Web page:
Weber still chasing Olympic dream
Officially, Anna Weber’s path to a second run in the Olympic Trials for the marathon was 26.2 miles.
In reality, the journey for the 2006 Michigan City alum was much, much longer.
“It’s been a rough three years,” Weber said, reflecting on the time period between the 2016 Trials in Los Angeles and her runner-up finish in the recent Philadelphia Marathon. “A lot of stuff happened. I had setback after setback, but everything came together. In professional running, nothing’s guaranteed. That’s why it meant so much. It validated all the hard work, the sacrifices I’ve made the last three years.”
After Los Angeles, Weber dealt with a knee injury that didn’t take her out of running but slowed her times for about a year. She then went through a stretch where she battled anemia. Last winter, she battled an illness that for months went undiagnosed until the cause was finally determined to be mold bubbles in her basement.
“I was really sick,” Weber said. “I was struggling to get my body to the level of training I needed. Once we got the mold out, it was night and day. I was back to my old self.”
Weber hadn’t cleared her last physical hurdle though, as she had to work through a hamstring issue in the spring.
Undeterred, she kept her sights set on Nov. 18 in Philly and her goal of making the 2020 Trials on Feb. 29 in Atlanta.
“A lot of people think it’s just running,” Weber said of marathon preparation. “I have to take a nap every day, do core work, strength training, eating right, making sure I’m eating enough food and the right food, and timing it correctly, while running 100 miles back.”
Even Weber’s trip to Philadelphia didn’t go without incident. Ice storms on the East Coast re-routed her flight to Baltimore, and she had to drive the rest of the way to meet up with Tim Bumber, her coach at Michigan City with whom she still trains.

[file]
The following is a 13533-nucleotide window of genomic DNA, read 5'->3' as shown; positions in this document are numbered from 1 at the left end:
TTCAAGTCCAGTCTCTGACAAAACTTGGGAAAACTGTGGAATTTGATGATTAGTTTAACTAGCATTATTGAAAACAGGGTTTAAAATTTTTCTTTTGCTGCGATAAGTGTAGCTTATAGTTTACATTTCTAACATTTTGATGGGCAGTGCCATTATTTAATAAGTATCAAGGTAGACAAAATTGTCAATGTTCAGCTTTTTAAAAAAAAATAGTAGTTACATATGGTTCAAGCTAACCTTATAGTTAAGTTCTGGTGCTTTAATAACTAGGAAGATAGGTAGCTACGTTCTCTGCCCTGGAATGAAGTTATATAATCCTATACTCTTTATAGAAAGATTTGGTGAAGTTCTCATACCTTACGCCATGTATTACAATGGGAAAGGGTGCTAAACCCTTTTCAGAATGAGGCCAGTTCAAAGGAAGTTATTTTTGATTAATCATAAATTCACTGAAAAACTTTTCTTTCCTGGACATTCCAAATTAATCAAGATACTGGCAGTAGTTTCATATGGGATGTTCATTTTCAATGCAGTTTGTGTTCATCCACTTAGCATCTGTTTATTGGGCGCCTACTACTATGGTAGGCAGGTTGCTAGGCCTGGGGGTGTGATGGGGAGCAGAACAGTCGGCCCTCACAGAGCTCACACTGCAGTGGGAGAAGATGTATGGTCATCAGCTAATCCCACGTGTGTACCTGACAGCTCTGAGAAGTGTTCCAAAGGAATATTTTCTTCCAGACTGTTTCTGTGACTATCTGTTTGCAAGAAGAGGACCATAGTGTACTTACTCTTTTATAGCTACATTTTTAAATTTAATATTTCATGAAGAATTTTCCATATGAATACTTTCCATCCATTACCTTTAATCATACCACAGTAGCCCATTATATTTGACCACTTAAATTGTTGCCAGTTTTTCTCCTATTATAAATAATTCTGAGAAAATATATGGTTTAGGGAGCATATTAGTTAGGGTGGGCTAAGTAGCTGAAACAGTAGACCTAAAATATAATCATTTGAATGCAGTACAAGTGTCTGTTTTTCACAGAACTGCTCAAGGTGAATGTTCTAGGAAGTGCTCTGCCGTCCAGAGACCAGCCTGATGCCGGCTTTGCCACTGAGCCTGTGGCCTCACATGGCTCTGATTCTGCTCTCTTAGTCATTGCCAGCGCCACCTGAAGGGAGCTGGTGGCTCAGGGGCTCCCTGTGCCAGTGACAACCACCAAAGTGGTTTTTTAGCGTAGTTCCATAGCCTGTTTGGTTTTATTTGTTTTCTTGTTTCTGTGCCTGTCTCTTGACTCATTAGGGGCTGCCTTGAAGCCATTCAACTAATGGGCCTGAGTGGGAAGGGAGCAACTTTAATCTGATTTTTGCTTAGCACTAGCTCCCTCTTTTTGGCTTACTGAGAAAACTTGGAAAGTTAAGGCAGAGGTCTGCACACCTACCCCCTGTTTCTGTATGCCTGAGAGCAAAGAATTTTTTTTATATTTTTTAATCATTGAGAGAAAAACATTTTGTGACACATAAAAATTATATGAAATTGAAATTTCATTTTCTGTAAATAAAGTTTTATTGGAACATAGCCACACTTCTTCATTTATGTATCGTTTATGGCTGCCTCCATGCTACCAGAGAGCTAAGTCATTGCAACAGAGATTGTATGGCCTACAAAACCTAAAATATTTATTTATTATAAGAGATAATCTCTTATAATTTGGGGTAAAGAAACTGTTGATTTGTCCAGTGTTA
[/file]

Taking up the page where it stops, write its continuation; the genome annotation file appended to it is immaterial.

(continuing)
Race day temperatures peaked at 33 degrees, reminiscent of her college days at Marquette, exacerbated by unrelenting winds.
“The next coldest marathon I’d run in was about 55 degrees,” Weber said.
Despite the conditions, Weber rolled through the flat and fast opening 10K at a pace of about 5:50, below the six-minute mark she’d set out for herself, and hit the halfway point at 1:17.08.
“It was perfect for my goal time of 2:35,” she said. “It unfolded exactly as I hoped.”
That’s when the course started to work against her.
“It was hillier than I expected,” Weber said. “I would have trained differently if I had known it was going to be that hilly.”
The cold also exacted its toll.
“I think I became hypothermic,” Weber said. “Tim saw me around 15 miles and he said I looked really cold. After the race, I couldn’t stop shaking, shivering. My body was not super happy with me. It took me about a week to get back to eating right and feeling good again. We had wanted to make a trip out of it, but we had to cancel dinner reservations for that night. I was really sick.”
Nonetheless, Weber crossed the finish line in 2:40.11, comfortably under the 2:45 standard and good for second overall to Ethiopian Serkalen Abrha, who won in 2:32.52. Weber was over two minutes ahead of the the next finisher.
“I was five minutes off my goal, but I was still really happy,” Weber said. “I fought really hard that second half. It wasn’t quite the finish I’d hoped, but based on everything that happened, I’m much better shape than my time indicated.”
Weber’s back home in Indianapolis, where she supplements her running contract salary from Oiselle by doing online coaching and selling skin care products for Rodan and Fields.
“The hardest part is finding a balance,” Weber said. “It’s easy to say you’re tired from training and will give up your social life, but if your life is just running and nothing else, it’s hard to be successful. But if you go too far the other way, it’s hard to be successful, too.”
Soon she will be collaborating with Bumber, who also does online coaching, on her race plans leading up to the Trials. Marathoners typically do one or two such races a year, so she will mix in some shorter events, possibly joining the U.S. Road Racing Circuit, to help with her speed.
“I’d be lying if I said I don’t wake up every day wanting to be an Olympian,” Weber said. “You don’t train this workload and put the rest of your life on hold to not chase a goal.”